From the UBC Graduate School of Journalism: Reporting in Indigenous Communities, the only journalism course in Canada to focus exclusively on Indigenous news stories. Under the guidance of award-winning CBC-TV journalist Duncan McCue and professor Kathryn Gretsinger, fourteen students produced reports on sexuality in Indigenous communities across British Columbia’s Lower Mainland.
Our community partners include the Squamish Nation, Tsleil-Waututh First Nation, Tsawwassen First Nation, Sto:lo Tribal Council, Sto:lo Nation, and the Metro Vancouver Aboriginal Executive Council.
Our mainstream media partners are CBC Vancouver and CBC Aboriginal. Our stories were featured in a week-long series of stories about Indigenous sexuality in April 2016 on CBC Radio One’s The Early Edition and CBC Aboriginal online.
Reporters: (l-r) Peggy Lam, Stefan Labbe, Cherise Seucharan, Lauren Kaljur, Emily McCarty, Eva Uguen-Csenge, Megan Devlin, Curtis Rowland, Rohit Joseph, Duncan McCue (Professor), Sophie Woodroffe, Leonardo Coelho, Zoë Ducklow, Alexander Kim, Emily Blake
Web Editor: Chantelle Bellrichard
Teaching Assistant: Wawmeesh George Hamilton
Radio Producer/Professor: Kathryn Gretsinger
Senior Editor/Professor: Duncan McCue
The logo for our Reporting in Indigenous Communities website is a Coast Salish-inspired design, in recognition that the University of British Columbia is located on the traditional territory of the Musqueam First Nation and to acknowledge the Coast Salish heritage of the First Nations we cover in B.C.’s Lower Mainland.
The camera lens in the middle signifies our role as Journalists and Witnesses, and symbolizes a circle that, in many Aboriginal cultures, represents interconnectedness.
Attached to the lens, the logo has crescents and trigons — key design elements of Salish art. Salish artists often combine these symbols to represent a feather.
Our logo has four crescents that symbolize the Four Directions, in recognition that Indigenous people from many different Nations now call Vancouver and the Lower Mainland home. Likewise, our students at the UBC Graduate School of Journalism come from across Canada and around the world.
Lenkyn Ostapovich of UBC Arts’ Instructional Support and Information Technology designed our logo.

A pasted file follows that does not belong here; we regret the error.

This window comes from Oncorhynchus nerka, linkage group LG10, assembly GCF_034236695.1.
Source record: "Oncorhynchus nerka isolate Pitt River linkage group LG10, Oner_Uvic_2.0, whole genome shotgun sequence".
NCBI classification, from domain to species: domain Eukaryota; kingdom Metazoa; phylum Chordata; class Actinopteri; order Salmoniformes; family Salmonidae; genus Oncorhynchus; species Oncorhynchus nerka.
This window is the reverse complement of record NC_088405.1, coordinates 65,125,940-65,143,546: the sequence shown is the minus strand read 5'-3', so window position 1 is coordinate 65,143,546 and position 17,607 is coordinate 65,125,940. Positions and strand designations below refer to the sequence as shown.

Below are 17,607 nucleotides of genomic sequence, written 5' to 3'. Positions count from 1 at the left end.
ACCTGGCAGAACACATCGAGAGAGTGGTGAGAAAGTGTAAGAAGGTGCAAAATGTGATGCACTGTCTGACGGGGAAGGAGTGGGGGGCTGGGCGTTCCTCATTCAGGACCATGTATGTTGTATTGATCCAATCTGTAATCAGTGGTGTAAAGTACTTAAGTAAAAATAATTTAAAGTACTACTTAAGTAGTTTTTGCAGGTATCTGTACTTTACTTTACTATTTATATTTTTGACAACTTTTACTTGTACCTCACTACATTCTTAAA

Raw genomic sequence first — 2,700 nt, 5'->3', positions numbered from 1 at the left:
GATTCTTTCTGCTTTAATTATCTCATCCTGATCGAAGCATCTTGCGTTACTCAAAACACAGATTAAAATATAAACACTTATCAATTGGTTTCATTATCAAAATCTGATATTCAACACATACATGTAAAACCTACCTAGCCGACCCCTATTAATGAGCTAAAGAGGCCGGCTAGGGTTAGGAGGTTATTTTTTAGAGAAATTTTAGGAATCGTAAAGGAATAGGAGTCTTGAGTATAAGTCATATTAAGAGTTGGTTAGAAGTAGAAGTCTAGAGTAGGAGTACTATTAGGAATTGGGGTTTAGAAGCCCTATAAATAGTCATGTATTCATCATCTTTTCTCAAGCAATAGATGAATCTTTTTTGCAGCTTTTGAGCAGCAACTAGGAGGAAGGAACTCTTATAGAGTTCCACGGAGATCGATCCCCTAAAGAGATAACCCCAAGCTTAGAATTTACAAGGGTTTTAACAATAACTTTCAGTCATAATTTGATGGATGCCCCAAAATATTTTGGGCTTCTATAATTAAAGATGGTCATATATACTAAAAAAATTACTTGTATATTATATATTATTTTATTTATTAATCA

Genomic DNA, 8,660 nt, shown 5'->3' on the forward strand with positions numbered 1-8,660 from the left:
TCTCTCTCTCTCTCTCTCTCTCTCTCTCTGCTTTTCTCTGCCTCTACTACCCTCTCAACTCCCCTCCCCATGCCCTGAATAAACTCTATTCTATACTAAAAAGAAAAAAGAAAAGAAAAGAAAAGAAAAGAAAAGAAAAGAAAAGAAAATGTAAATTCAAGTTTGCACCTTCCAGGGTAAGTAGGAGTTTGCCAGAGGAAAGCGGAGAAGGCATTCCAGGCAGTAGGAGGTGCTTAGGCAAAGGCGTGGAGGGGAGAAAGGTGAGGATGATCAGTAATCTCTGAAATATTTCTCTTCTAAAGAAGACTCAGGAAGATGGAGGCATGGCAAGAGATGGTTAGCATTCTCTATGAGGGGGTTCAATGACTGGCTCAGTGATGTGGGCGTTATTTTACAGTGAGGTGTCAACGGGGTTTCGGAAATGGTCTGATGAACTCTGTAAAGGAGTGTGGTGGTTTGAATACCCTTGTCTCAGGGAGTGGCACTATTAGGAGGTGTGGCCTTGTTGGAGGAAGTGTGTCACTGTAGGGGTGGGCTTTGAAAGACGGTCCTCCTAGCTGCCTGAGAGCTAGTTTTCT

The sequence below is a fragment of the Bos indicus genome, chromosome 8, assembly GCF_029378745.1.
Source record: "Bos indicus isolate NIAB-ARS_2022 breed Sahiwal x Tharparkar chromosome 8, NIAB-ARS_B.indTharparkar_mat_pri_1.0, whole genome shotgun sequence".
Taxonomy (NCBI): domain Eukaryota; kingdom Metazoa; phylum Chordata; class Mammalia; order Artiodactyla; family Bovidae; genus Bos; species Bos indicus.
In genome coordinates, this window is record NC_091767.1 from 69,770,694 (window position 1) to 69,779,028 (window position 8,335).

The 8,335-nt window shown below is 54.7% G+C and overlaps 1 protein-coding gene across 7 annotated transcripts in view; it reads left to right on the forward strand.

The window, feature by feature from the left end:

“All my relations” is a phrase commonly used by Indigenous peoples throughout Turtle Island as a blessing and a call to unity in ceremonial gatherings and prayers. It expresses a central tenant of many Indigenous worldviews – everything in the universe is connected, and everyone has a purpose and a place. Some trace the origins of the English phrase to the Lakota language: mitákuye oyás’in translates literally to “all are related.”
Here’s how Anishinaabe author Richard Wagamese described the meaning of “all my relations”: “All things are vital, necessary and a part of the grand whole, because unity cannot exist where exclusion is allowed to happen… When you say those words you mean everything you are kin to. Not just those people who look like you, talk like you, act like you, sing, dance, celebrate, worship or pray like you. Everyone.”
Family, interconnectedness, and inclusion came up repeatedly in our explorations of Indigenous sex, sexuality and gender – and we felt the phrase “all my relations” captured those concepts beautifully.
We tweaked it to reflect our sexuality theme by including “intimate relations,” a term often used in sociology or health fields to discuss interpersonal relationships that involve physical or emotional intimacy.
All my intimate relations…
For additional information, check out Duncan’s online guide to Reporting in Indigenous Communities, a place where journalists and journalism students can learn useful ideas and practical methods for finding and developing news stories in Indigenous communities.
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